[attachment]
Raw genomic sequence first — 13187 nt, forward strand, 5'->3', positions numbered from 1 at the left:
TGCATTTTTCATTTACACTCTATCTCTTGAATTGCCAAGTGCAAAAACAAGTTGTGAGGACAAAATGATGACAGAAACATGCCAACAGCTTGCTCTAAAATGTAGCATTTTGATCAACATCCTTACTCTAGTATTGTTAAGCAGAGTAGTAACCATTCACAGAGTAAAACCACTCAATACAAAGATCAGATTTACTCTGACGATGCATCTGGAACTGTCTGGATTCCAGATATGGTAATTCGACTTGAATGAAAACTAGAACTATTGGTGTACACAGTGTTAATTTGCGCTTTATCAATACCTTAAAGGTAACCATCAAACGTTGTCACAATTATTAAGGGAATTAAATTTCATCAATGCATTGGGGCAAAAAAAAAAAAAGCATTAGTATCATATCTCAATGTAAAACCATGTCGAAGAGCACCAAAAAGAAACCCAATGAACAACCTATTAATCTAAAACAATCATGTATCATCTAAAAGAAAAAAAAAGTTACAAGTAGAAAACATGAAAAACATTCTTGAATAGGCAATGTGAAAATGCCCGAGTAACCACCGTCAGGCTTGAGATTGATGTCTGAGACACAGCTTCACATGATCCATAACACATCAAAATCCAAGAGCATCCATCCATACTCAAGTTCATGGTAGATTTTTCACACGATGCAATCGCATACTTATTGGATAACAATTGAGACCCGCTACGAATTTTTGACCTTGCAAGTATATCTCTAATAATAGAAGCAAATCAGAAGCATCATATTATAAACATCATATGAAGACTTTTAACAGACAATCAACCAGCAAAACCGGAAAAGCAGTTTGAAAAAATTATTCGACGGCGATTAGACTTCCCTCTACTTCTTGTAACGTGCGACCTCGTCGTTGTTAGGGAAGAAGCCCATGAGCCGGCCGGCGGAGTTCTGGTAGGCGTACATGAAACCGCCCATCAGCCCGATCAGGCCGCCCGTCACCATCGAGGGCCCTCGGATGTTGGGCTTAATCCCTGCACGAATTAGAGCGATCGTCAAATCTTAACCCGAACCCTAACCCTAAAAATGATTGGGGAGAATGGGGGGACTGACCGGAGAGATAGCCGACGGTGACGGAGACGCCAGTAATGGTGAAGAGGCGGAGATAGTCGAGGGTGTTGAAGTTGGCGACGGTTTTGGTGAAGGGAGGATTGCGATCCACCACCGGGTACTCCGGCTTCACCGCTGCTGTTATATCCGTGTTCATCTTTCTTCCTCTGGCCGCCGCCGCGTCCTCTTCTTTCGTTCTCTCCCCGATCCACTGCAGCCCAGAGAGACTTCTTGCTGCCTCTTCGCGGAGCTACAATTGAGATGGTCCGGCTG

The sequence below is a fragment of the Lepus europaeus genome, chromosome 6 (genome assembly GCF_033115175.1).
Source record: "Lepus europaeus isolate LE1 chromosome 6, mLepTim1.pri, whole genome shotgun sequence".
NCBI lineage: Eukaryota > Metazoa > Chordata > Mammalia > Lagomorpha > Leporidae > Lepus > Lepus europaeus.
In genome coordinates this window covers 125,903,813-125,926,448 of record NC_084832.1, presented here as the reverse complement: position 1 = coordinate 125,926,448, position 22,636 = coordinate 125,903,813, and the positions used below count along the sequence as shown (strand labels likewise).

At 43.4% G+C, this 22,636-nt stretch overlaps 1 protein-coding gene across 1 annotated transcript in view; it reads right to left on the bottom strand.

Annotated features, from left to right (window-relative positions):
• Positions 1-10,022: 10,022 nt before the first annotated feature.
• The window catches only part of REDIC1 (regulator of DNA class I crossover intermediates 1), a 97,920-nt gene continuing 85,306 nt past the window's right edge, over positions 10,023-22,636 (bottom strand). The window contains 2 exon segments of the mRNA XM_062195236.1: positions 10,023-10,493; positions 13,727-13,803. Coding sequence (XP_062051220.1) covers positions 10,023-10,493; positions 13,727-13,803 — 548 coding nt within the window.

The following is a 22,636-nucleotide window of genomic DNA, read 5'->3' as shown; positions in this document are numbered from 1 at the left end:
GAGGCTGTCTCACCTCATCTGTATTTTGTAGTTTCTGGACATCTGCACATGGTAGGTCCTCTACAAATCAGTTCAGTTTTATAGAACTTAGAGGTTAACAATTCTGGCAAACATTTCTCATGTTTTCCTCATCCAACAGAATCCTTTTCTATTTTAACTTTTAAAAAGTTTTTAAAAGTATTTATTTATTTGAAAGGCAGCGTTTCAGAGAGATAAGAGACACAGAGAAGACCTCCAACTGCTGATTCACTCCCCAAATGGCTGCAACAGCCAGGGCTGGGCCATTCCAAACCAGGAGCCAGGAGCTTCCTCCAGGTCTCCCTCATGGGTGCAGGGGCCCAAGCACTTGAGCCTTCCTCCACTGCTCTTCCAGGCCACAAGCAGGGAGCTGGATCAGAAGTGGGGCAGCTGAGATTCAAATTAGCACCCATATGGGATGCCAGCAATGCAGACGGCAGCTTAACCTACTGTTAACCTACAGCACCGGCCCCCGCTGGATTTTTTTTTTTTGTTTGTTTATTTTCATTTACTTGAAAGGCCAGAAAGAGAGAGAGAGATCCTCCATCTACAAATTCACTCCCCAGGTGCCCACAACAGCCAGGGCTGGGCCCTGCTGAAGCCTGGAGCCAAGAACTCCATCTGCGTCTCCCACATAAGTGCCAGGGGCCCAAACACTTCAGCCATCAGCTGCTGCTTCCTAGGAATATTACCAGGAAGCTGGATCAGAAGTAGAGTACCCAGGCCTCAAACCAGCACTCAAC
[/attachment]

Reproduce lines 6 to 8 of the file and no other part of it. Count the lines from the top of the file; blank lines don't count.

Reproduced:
In genome coordinates this window covers 125,903,813-125,926,448 of record NC_084832.1, presented here as the reverse complement: position 1 = coordinate 125,926,448, position 22,636 = coordinate 125,903,813, and the positions used below count along the sequence as shown (strand labels likewise).

At 43.4% G+C, this 22,636-nt stretch overlaps 1 protein-coding gene across 1 annotated transcript in view; it reads right to left on the bottom strand.

Annotated features, from left to right (window-relative positions):